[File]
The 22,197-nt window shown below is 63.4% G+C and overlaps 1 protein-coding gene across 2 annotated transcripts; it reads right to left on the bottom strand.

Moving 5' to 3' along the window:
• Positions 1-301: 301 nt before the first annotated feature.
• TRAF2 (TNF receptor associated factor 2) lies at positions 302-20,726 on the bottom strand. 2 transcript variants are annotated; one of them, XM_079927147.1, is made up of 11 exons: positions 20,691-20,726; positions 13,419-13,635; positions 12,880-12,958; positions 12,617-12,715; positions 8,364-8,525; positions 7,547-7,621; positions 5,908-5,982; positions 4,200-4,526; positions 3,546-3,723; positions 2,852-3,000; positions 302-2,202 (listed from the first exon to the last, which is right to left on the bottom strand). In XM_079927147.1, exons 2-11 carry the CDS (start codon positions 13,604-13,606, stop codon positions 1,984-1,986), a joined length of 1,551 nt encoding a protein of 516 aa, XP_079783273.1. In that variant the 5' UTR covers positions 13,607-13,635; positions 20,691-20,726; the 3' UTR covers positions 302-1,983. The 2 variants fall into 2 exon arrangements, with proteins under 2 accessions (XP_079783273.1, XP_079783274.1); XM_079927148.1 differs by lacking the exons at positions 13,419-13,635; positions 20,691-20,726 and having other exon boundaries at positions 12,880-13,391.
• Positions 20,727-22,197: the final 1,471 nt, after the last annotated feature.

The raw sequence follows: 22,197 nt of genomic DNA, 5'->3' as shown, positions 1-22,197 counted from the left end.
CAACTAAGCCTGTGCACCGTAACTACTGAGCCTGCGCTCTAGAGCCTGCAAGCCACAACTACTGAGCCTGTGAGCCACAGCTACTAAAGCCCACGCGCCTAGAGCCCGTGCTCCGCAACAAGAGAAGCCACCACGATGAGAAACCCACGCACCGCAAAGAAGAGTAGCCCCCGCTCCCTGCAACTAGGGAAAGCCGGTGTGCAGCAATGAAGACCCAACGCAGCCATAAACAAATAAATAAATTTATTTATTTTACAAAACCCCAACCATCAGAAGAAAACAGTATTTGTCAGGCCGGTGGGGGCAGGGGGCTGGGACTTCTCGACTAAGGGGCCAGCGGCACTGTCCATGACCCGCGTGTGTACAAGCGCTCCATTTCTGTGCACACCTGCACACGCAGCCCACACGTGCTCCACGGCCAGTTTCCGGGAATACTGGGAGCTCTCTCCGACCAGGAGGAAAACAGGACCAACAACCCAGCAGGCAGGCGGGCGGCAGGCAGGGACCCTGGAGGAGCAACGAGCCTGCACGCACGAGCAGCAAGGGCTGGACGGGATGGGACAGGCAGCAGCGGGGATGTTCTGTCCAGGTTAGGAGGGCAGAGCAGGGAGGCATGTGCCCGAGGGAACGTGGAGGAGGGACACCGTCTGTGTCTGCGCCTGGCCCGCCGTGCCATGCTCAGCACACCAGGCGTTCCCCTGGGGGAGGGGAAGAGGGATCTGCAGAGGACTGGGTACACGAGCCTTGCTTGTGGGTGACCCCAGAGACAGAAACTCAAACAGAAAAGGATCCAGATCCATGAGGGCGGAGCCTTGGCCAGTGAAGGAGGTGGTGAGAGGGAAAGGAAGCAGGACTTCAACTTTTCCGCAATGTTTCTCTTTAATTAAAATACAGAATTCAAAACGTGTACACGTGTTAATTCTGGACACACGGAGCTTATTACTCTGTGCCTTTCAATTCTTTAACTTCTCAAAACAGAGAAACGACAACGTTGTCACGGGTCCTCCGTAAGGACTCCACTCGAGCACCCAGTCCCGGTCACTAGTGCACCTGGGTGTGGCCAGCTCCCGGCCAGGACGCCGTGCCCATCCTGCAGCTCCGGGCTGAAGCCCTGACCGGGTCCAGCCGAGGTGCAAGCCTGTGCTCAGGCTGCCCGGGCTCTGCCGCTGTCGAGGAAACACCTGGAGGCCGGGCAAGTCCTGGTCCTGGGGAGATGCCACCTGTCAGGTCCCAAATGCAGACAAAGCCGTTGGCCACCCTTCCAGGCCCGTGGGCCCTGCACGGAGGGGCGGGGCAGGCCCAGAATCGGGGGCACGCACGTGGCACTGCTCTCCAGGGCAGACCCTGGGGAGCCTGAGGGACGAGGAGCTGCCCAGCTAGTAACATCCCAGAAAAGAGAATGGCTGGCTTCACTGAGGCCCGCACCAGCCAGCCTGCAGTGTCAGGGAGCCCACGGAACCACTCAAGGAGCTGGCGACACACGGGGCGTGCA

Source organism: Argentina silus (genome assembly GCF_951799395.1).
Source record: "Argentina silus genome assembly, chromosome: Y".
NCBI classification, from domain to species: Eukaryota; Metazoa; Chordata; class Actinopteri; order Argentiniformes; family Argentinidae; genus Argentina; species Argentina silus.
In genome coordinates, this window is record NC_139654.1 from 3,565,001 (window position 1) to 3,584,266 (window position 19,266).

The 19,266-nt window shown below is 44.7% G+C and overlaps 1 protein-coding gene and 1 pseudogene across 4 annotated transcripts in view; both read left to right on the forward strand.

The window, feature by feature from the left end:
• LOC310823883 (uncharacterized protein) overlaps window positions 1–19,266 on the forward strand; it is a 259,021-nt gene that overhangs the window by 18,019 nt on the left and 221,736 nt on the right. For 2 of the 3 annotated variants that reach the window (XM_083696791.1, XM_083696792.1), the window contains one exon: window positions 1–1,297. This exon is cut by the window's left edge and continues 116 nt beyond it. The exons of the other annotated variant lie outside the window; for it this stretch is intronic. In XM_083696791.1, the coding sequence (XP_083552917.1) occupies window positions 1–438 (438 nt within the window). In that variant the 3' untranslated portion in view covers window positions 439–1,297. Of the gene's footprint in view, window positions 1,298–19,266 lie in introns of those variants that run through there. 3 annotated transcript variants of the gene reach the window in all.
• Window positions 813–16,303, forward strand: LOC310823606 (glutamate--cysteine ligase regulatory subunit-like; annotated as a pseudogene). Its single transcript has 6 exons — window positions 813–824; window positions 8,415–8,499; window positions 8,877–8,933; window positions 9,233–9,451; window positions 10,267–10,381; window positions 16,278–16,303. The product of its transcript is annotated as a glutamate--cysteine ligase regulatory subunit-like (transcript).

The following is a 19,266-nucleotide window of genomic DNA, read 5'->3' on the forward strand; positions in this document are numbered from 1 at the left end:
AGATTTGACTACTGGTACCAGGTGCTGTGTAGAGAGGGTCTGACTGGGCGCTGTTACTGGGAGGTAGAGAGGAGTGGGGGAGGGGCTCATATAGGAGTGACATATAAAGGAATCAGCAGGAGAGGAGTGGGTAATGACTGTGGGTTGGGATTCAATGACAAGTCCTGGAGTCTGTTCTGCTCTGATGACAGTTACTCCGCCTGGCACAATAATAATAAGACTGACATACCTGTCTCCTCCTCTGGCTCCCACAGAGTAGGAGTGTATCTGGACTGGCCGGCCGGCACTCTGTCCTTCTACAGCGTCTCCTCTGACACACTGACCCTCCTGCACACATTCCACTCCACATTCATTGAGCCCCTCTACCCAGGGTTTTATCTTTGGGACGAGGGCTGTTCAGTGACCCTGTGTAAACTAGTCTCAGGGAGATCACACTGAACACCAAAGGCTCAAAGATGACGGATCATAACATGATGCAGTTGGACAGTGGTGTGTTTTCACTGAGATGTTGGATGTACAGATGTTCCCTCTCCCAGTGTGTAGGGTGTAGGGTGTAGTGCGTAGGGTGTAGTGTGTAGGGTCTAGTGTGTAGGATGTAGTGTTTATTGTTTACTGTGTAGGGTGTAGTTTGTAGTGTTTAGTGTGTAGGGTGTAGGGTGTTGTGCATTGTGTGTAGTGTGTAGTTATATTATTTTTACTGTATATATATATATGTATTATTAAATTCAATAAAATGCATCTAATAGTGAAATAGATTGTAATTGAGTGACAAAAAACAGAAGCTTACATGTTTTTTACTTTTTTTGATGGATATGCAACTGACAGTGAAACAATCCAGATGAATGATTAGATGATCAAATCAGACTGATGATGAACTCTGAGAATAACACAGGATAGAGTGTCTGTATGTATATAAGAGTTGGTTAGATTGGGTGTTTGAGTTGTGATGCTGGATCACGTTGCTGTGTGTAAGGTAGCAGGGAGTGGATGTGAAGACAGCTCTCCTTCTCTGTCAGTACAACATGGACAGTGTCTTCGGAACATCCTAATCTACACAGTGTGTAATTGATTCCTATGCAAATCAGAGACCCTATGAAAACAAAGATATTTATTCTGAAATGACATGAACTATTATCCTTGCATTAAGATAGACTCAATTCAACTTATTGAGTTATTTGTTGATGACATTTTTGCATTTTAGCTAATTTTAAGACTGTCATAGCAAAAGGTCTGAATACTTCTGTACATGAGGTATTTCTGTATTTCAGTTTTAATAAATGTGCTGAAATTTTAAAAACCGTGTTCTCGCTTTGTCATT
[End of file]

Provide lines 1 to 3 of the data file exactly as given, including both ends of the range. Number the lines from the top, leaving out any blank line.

The 22,197-nt window shown below is 63.4% G+C and overlaps 1 protein-coding gene across 2 annotated transcripts; it reads right to left on the bottom strand.

Moving 5' to 3' along the window:
• Positions 1-301: 301 nt before the first annotated feature.